Except for a small yearly government subsidy for drugs, all major expenses for such transplants are borne by private funds. The CCF, when it was with the Chinese University, provided $4.3 million to set up the unit under the Paediatric Bone Marrow Transplantation Programme.
The foundation is still responsible for funding the unit's running and maintenance and for training doctors, nurses, dieticians and technicians.
So far, 17 children have received bone-marrow transplants at the Prince of Wales and, as every successful operation means so much to a life, the foundation is sparing no effort in its work.
The programme is also subsidised by funds left with the Chinese University by the CCF.
The foundation is paying rent for five half-way homes on lease from the Social Welfare Department and the Housing Authority, and also for renovating and furnishing them.
The homes are used as quasi-hospital quarters for patients to stay for about six to nine months after being discharged so their immune systems can be restored enough before they return home.
Three of the half-way homes are in Sha Tin and are specifically for bone-marrow transplant patients.
The others, one at Homantin and the other in Pokfulam, house patients who do not have a hygienic home to return to after intensive chemotherapy.
The Pokfulam home is sometimes used as temporary accommodation for family members of patients from Macau.
Under the CCF's fourth-year programme, a half-way home is being planned for Tuen Mun.
The foundation is also doing its best to support doctors' research in finding a cure.
It assists hospitals to upgrade their treatment facilities and services and helps buy doctors the best and latest equipment available for treating cancer.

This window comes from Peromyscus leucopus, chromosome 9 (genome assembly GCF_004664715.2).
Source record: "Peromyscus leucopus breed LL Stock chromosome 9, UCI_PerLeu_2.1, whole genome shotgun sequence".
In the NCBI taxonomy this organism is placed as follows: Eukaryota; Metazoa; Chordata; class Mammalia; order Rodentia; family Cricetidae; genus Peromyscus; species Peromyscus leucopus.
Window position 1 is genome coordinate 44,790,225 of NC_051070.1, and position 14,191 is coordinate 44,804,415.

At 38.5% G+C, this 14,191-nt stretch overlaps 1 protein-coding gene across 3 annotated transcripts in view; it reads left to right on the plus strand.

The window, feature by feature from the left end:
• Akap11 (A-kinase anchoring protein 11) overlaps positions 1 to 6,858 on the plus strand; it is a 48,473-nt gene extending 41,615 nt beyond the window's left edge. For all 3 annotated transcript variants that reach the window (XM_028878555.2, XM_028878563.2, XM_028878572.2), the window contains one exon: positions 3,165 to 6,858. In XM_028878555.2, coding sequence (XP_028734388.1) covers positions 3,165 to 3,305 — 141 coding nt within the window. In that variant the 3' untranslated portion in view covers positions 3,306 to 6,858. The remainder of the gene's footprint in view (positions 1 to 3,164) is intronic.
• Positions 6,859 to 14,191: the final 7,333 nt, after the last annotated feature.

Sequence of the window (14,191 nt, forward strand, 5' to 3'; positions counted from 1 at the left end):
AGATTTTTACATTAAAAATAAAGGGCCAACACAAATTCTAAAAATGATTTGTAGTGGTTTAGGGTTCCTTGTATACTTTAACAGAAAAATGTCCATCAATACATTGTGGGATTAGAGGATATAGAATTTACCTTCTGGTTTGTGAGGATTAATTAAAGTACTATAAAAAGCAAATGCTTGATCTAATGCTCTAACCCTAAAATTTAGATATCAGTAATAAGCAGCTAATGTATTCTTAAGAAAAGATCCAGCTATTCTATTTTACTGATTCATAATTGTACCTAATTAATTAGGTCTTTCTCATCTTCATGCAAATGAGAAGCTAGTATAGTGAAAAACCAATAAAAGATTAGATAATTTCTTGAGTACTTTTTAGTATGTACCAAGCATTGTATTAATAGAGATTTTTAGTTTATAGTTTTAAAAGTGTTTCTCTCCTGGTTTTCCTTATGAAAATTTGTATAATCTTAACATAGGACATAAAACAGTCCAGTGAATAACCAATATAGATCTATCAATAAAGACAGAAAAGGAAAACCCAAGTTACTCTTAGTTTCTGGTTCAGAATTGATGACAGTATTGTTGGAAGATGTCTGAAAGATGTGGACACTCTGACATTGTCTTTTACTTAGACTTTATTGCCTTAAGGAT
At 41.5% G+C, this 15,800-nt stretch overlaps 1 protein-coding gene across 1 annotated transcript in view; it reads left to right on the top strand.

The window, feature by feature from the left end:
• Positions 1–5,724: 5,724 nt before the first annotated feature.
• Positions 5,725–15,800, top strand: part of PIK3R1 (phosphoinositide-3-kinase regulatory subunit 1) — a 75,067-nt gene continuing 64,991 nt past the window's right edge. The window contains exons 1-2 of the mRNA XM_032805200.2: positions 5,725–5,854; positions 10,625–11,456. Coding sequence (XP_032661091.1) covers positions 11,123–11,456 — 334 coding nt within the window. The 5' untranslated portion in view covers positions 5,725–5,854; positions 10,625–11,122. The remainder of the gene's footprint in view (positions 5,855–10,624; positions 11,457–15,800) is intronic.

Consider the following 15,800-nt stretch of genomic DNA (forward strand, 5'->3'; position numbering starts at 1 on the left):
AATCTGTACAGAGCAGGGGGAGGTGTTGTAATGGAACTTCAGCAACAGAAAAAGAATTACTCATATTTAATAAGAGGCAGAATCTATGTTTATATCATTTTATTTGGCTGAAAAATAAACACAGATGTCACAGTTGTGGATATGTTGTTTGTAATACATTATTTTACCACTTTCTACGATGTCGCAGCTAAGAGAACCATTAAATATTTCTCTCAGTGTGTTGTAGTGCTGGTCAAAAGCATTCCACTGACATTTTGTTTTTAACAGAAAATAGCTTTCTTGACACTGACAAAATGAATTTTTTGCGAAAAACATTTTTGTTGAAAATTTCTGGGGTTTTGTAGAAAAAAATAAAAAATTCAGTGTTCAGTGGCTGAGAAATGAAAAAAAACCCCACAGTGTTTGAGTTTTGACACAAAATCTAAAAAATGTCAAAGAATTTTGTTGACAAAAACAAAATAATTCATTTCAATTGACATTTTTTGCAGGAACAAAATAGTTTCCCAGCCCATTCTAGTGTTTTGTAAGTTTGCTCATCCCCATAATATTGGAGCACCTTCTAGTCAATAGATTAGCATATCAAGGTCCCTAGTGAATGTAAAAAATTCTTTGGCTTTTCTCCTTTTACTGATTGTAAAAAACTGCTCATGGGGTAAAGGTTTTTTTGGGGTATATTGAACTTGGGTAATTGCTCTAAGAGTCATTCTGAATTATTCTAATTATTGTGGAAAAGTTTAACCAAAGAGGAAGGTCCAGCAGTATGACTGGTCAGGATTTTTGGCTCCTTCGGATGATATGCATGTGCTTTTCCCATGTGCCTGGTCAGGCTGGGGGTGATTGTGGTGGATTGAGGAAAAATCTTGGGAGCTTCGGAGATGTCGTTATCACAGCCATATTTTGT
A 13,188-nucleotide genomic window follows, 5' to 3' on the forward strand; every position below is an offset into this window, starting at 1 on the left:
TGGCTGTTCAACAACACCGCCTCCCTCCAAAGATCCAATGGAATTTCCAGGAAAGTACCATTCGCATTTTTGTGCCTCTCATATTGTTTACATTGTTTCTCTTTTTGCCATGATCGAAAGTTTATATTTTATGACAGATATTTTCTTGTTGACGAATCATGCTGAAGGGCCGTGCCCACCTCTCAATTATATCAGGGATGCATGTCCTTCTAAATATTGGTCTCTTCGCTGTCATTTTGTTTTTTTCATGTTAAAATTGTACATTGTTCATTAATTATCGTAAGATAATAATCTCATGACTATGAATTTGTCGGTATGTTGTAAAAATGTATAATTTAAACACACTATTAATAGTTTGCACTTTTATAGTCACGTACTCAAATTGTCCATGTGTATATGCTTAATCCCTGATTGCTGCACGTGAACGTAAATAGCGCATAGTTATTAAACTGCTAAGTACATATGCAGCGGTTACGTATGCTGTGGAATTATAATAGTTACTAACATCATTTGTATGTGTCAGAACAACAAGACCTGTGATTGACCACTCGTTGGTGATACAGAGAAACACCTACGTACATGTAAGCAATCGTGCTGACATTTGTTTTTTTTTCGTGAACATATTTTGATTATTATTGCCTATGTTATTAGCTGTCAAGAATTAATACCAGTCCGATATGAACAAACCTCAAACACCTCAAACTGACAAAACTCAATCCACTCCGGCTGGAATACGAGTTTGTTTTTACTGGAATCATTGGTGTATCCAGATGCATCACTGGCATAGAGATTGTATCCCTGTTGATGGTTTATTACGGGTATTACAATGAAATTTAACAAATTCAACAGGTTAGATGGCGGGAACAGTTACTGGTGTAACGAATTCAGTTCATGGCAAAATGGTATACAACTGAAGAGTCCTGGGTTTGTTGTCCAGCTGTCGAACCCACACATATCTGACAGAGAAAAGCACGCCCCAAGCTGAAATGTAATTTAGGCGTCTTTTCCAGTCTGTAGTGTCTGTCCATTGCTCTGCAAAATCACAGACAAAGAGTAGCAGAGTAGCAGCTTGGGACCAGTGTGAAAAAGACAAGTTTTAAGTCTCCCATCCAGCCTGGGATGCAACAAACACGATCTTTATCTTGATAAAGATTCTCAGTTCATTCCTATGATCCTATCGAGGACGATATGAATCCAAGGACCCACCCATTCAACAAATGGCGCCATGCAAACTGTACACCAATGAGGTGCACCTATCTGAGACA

It sets aside more than $1 million a year to sponsor further training for medical staff and for them to attend seminars and conferences at home and abroad.
Under the foundation's Education and Information programme, there is a telephone medical information service.
The programme handles the production of newsletters, leaflets, books, documentaries and audio-visual aids on childhood cancer.
It also organises seminars, workshops and exhibitions on the subject.
There is a resource library at the Family Service Centre.
The CCF plans to provide hospitals with resources to set up a leukaemia registry and a childhood cancer registry. These will help doctors to obtain new findings for further planning and research into the disease.
Late next year, the fight against children's cancer will have another string to its bow.
The Lady Pao Children's Cancer Centre in the Prince of Wales Hospital should be completed by the end of next year, as part of the Sir Yue-kong Pao Centre for Cancer.
This new centre will be equipped and furnished by the foundation, with the aim of creating a loving, happy and entirely patient-friendly atmosphere for the children.
The Children's Cancer Foundation said its intension was to operate beyond 1997 and, if circumstances permitted, it hoped to help children from China in the same way it cared for patients from Macau.